David Warner is superb also as Keith Jennings, the journalist who tries to help Robert figure out the exact origins of his God-forsaken nipper. You might recognise him from STRAW DOGS (1971), in which he did a tremendous job of playing mentally defective local sex offender Henry Niles.

There are a few other faces amongst the cast whom you might recognise. John Stride as Kathy’s psychiatrist was great in Roman Polanski’s MACBETH. RUMPOLE OF THE BAILEY, aka Leo McKern, plays ‘the man on the Essex Road’ who can discover the source of the funny noise coming from under the bonnet of the Ambassador’s car.

That’s a bit of an obscure joke, referencing both comedienne Jo Brand and early ‘Noughties romantic comedy ABOUT A BOY starring Hugh Grant. I’ll leave it in though, just in case…!

Bruce Boa as one of the Ambassador’s aides is the American tourist who so rudely demands something called a ‘Waldorf salad’ from John Cleese’s Basil Fawlty in ever-popular British sitcom, FAWLTY TOWERS. I think it consisted of ‘walnuts, apples, celery, grapes in a mayonnaise sauce,’ which sounds kind of gross but, you know, whatever floats your boat.

And rest in peace, by the way, to poor Andrew Sachs who played Manuel the Spanish waiter in the show. His comic genius will never be forgotten. Now bring me my Waldorf salad before I whack you upside-the-head with my wife’s copy of Harold Robbins’ latest rubbishy offering…!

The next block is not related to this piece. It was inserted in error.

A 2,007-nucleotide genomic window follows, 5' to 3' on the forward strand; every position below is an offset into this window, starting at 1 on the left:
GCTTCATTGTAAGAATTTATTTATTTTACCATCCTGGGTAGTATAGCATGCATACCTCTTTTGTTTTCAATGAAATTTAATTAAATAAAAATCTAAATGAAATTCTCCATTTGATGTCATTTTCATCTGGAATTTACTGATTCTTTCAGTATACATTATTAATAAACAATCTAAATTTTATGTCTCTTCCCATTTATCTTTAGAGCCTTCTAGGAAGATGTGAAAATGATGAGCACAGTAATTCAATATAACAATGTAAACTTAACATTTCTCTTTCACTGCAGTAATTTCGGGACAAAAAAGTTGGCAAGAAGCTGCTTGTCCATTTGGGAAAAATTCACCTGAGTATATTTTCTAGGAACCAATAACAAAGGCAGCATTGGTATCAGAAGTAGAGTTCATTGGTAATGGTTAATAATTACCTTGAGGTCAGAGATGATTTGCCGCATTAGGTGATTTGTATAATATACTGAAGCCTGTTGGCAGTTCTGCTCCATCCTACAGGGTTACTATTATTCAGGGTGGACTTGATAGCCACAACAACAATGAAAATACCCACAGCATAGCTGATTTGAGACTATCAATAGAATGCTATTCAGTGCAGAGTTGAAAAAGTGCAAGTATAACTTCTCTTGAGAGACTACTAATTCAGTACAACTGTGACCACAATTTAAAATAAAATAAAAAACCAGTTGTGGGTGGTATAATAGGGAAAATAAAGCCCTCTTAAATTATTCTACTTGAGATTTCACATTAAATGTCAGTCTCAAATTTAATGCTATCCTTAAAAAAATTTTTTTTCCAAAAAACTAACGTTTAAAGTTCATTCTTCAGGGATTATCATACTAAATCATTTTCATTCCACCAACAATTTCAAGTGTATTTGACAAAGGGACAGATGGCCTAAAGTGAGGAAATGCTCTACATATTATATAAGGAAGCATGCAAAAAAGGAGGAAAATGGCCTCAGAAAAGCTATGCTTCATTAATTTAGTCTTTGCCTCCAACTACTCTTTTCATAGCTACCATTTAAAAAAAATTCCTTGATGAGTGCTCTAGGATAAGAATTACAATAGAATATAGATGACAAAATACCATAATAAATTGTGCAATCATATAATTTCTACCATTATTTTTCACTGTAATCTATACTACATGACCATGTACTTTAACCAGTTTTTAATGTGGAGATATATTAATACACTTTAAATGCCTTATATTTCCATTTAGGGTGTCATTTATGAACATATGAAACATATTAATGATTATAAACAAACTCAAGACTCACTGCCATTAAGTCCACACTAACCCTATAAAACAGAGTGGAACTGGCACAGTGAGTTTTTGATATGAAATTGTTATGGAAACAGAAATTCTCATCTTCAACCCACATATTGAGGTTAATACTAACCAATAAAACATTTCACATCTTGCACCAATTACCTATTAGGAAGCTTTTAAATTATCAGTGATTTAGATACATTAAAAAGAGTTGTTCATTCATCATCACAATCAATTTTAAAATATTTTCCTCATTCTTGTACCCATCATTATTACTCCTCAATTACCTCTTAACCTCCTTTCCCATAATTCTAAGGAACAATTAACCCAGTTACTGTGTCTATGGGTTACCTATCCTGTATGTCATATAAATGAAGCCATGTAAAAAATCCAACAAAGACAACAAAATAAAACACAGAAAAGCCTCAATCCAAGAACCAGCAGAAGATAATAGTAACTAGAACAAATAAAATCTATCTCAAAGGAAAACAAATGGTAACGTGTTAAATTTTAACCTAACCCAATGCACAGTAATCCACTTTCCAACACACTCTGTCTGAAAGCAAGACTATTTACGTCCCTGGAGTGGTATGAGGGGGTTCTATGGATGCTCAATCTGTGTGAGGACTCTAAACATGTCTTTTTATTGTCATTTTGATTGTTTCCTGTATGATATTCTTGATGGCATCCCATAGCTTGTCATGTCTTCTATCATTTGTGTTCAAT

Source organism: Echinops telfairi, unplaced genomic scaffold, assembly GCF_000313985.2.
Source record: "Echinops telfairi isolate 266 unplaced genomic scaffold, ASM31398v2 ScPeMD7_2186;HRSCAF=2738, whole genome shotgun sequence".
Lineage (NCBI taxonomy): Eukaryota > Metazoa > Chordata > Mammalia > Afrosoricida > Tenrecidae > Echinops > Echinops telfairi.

Now, back briefly to THE OMEN. It’s naturally won a ton of awards but my favourite of these is the Oscar for Jerry Goldsmith’s original song for the movie, AVE SATANI. It’s magnificent. And bone-chillingly frightening as well. The Latin chanting and the scary choral bits and the words which mean: ‘We drink the blood, we eat the flesh, raise the body of Satan…!’ F***ing hell. Literally…

The film spawned many great sequels, by the way, including one in which Damien is a girl(!) and the best one sees Sam Neill playing the grown-up Damien who has apparently developed a taste for backdoor shenanigans, otherwise known as anal sex. The dirty little dickens…!

I’ll finish by saying this. I believe in the Devil. Okay, so he may not have a pitchfork and a long tail and horns and eat at McDonalds but there must be some source of all the evil in the world, some reason for it. This film scares me more than any other horror movie because it could be real. Who are we to say it’s not? There are more things in heaven and earth than are dreamed of in (y)our philiosophy, after all.

And then there’s that pervading sense of evil that seems to emanate from it like a stinking miasma. Maybe it’s just my imagination working overtime. Maybe it’s the brilliant film-making involved. Who knows what it is? But it’s there, and to me it feels real. Make what you will of that, dear readers. Make what you will…

AUTHOR BIOGRAPHY OF SANDRA HARRIS.

Sandra Harris is a Dublin-based novelist, film blogger and movie reviewer. She has studied Creative Writing and Film-Making. She has published a number of e-books on the following topics: horror film reviews, multi-genre film reviews, womens’ fiction, erotic fiction, erotic horror fiction and erotic poetry. Several new books are currently in the pipeline. You can browse or buy any of Sandra’s books by following the link below straight to her Amazon Author Page: